Her physical findings on admission were as follows: body height, 158 cm; body weight, 51.0 kg; body mass index, 20.43 kg/m2; conscious and coherent; blood pressure, 66/33 mmHg; pulse rate, 91 beats per minute (bpm; regular); respiratory rate, 22 breaths/minute; SpO2, 97% (room air); body temperature, 37.7 °C; and redness and swelling extending from the medial part of the right upper arm to the right elbow and forearm (Fig. 1). Blood tests showed high levels of inflammation (Table 1), and computed tomography of the upper arm revealed adipose tissue turbidity (Fig. 2). We suspected septic shock, with the infection originating in the upper arm.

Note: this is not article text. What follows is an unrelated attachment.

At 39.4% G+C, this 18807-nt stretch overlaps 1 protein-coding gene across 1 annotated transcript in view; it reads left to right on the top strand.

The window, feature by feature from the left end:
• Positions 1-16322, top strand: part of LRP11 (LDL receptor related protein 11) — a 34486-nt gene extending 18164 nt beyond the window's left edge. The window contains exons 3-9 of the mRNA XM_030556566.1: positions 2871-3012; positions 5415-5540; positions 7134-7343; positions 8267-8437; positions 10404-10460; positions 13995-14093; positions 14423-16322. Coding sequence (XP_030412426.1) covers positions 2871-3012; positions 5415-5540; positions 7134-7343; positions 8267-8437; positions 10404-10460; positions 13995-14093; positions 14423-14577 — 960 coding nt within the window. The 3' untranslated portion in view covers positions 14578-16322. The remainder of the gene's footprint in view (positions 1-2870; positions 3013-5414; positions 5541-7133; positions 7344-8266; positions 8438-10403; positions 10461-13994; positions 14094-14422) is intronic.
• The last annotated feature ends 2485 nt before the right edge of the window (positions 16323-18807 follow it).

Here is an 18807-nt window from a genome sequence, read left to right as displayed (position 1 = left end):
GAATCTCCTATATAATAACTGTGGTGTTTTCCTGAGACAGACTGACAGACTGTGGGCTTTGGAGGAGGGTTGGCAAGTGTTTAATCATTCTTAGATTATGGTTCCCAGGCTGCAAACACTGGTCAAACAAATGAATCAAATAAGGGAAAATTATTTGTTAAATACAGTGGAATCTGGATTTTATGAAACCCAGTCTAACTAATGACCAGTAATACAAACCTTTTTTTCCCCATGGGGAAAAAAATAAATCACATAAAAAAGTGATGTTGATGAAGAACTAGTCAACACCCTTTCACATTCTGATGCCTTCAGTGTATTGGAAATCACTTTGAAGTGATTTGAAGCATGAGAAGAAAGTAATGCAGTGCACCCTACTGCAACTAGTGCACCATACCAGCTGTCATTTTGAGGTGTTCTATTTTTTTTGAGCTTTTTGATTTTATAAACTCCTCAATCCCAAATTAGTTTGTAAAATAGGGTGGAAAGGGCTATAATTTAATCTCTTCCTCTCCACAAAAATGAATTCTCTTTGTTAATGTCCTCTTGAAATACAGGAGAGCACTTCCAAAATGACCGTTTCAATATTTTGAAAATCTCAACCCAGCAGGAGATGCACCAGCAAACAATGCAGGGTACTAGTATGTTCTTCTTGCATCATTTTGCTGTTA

First, to stabilize blood pressure, we rapidly administered 1000 mL of lactated Ringer’s solution, an initial dose of meropenem 1.0 g after blood culture specimens were collected, and noradrenaline at 0.2 µg/kg/minute. Then, under local anesthesia, a 5-cm incision was made distally from the medial right upper arm and proximally from the medial right cubital fossa. The color tones of the subcutaneous fat and fascia were normal, and we suspected cellulitis rather than necrotizing fasciitis. For the septic shock, we continued to administer meropenem (3.0 g/day) for 12 days, with linezolid (1.2 g/day) for 5 days and immunoglobulin (5 g/day) for 3 days via intravenous injection. On day 2 of hospitalization, a blood culture detected Gram-negative bacilli (Fig. 3a), and linezolid was discontinued. On day 5 of hospitalization, V. vulnificus was identified by blood culture, and we added minocycline (100 mg) twice daily for 8 days, to which V. vulnificus was susceptible (Fig. 3b). Subsequently, the inflammatory findings rapidly improved; the patient’s C-reactive protein levels dropped from 9.3 to 1.1 mg/dL in 9 days. Although there was no history of seafood intake or contact with seawater, we learned that the swelling developed in the right hand 1 day after she had shelled a large number of raw shrimp for cooking, and the swelling spread to the trunk. Therefore, we believed that the route of V. vulnificus infection was through minor skin wounds inflicted by shrimp shells.